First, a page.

monodisperse particles, the total area occupied by the magnetic particles is pnR 2 .

[0061] If chains of magnetic particles are formed, the number of magnetic particle chains per ml. of liquid is: , where the number of chains per ml equals number of

particles per ml times the diameter (2R) of each particle divided by length of each

chain.

[0062] Time for the target component to travel through slice is: where (v) is the velocity of the target component and depends on flow rate and dimensions of chamber/tubing/cylinder. If t > 1/2ω, the rotating chain will complete more than half a rotation which is equivalent to covering the whole area of the circle, so the area covered by the chains is the number of chains (2pR/l) times the area swept

[0063] If this is compared to the area covered by the monodisperse particles (

one sees:

[0064] As a result, the chains sweep and occupy more area than a group of

single particles. Because (2R) is the diameter of a single particle, all chains will be better at capturing target components if the transit time (t) is greater than (1/2ω). This is also shown diagrammatically in Fig. 13 (A) and (B), in which the same number of particles cover a greater area when acting as rotating chains (B) than as individual particles of the same size (A).

[0065] If the velocity of the target component is increased such that the transit time t < 1/(2ω), then the magnetic chains will not complete a full rotation and the area swept by the rotating chains will be less. The area covered by the rotating chains is:

[0066] This area is larger than the area of monodisperse particles:

only if:

[0067] Remembering that:

[0068] also remembering that:

[0069] then:

[0070] As a result, chains are only better if the velocity of the target component (v) is:

[0071] That is, the flow rate should be low enough that the chains complete a full rotation.

[0072] The limit on the rotational frequency of the field for a particular particle may be calculated as: [0073] Remembering:

and

[0074] This last eq uation gives the maximu m rotational frequency beyond which chains no longer form. Alternatively, if the magnetic field strength is controlled such that the magnetic particles are not saturated, the relationship becomes:

[0075] The actual difference made by an increase in rotational freq uency (ω) may be calcu lated assu ming that the n u mber of collisions between the target component and the magnetic particles is directly related to the area covered by particles such that as the area is doubled, so are the collisions. The total area of monodisperse particles is:

and the total area of rotati ng magnetic particle chains at fu ll rotation is:

[0076] The i mprovement factor is:

[0077] The more omega is i ncreased beyond a mi ni mum, the smal ler the improvement due to formation of chai ns.

[0078] U nless otherwise indicated, all n umbers expressi ng lengths, widths, depths, or other dimensions and so forth used in the specification a nd clai ms are to be understood in all instances as i ndicating both the exact val ues as shown and as bei ng modified by the term "about." Accordingly, unless indicated to the contrary, the numerical parameters set forth in the specification and attached claims are approximations that may vary depending upon the desired properties. At the very least, and not as an attempt to limit the application of the doctrine of equivalents to the scope of the claims, each numerical parameter should at least be construed in light of the number of reported significant digits and by applying ordinary rounding techniques. Any specific value may vary by 20%.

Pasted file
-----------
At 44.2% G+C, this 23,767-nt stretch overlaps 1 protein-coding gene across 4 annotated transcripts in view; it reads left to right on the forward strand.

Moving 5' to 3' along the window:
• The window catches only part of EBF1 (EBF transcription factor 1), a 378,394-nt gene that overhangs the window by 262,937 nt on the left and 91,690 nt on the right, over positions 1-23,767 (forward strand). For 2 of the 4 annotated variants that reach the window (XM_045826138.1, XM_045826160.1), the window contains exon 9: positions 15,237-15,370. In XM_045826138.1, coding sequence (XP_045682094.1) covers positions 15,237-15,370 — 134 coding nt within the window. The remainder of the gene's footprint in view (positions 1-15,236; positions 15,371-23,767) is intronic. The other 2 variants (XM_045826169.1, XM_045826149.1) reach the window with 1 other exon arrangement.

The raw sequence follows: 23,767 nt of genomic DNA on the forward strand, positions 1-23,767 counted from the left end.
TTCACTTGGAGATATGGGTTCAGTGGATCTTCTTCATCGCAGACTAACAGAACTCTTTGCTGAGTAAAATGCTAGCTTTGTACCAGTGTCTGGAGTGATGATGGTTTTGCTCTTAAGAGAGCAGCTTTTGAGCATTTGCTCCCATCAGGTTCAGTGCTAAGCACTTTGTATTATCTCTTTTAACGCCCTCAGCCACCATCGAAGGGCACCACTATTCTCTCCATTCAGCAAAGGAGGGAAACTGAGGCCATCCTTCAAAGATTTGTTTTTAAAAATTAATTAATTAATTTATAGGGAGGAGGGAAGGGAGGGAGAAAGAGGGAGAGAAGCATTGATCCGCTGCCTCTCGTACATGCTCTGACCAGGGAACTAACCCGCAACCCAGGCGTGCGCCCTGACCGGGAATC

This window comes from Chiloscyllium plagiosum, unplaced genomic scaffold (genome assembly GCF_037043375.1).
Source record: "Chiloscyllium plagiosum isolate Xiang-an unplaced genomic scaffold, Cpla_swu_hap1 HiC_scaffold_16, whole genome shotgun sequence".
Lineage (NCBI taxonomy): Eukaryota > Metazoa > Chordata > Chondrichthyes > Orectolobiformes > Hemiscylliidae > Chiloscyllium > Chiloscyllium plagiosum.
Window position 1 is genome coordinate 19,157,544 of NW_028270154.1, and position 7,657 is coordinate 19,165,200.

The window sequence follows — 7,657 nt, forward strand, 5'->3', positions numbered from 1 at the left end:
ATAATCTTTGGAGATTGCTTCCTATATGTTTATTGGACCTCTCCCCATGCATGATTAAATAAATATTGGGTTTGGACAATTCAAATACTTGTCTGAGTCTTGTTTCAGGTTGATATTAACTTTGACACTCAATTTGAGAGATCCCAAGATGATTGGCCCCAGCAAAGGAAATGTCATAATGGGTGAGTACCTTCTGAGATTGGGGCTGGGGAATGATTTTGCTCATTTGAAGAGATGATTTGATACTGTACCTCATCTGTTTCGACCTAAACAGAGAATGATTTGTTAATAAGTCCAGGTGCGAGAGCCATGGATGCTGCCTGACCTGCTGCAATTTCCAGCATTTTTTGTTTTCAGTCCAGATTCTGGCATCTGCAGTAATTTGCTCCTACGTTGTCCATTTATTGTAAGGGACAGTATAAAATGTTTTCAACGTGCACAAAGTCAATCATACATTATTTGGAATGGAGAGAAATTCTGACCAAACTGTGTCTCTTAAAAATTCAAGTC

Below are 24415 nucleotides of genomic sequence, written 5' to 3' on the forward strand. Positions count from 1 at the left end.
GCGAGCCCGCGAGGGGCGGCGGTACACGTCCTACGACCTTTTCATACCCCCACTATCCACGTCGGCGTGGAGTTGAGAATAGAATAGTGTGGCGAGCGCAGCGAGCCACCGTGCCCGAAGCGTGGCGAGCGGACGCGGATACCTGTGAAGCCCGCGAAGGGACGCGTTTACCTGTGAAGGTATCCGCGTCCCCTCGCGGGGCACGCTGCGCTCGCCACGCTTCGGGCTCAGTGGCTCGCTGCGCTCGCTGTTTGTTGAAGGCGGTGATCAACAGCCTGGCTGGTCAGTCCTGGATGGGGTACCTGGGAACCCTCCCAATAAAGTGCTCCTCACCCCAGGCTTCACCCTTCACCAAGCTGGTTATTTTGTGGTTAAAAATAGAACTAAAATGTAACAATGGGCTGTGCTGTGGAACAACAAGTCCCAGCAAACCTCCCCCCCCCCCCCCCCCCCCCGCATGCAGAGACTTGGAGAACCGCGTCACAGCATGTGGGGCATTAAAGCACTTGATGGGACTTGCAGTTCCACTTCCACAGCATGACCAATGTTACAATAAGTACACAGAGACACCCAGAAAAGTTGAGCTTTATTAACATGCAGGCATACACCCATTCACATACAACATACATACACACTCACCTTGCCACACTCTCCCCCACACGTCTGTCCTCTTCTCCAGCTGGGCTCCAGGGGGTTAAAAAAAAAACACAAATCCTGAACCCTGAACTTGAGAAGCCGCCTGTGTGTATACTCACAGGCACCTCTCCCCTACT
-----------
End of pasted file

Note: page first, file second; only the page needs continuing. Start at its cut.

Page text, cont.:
[0079] The terms "a," "an," "the," and similar referents used in the context of describing the invention (especially in the context of the following claims) are to be construed to cover both the singular and the plural, unless otherwise indicated herein or clearly contradicted by context. All methods described herein can be performed in any suitable order unless otherwise indicated herein or otherwise clearly contradicted by context. The use of any and all examples, or exemplary language (e.g., "such as") provided herein is intended merely to better illuminate the invention and does not pose a limitation on the scope of any claim. No language in the specification should be construed as indicating any non-claimed element essential to the practice of the invention.

[0080] Groupings of alternative elements or embodiments disclosed herein are not to be construed as limitations. Each group member may be referred to and claimed individually or in any combination with other members of the group or other elements found herein. It is anticipated that one or more members of a group may be included in, or deleted from, a group for reasons of convenience and/or patentability. When any such inclusion or deletion occurs, the specification is deemed to contain the group as modified, thus fulfilling the written description of all Markush groups used in the appended claims.

[0081] Certain embodiments are described herein, including the best mode known to the inventor for carrying out the spirit of the present disclosure. Of course, variations on these described embodiments will become apparent to those of ordinary skill in the art upon reading the foregoing description. The inventor expects skilled artisans to employ such variations as appropriate, and the inventor intends for the invention to be practiced otherwise than specifically described herein. Accordingly, the claims include all modifications and equivalents of the subject matter recited in the claims as permitted by applicable law. Moreover, any combination of the above-described elements in all possible variations thereof is contemplated unless otherwise indicated herein or otherwise clearly contradicted by context.

[0082] In closing, it is to be understood that the embodiments disclosed herein are illustrative of the principles of the claims. Other modifications that may be employed are within the scope of the claims. Thus, by way of example, but not of limitation, alternative embodiments may be utilized in accordance with the teachings herein. Accordingly, the claims are not limited to embodiments precisely as shown and described.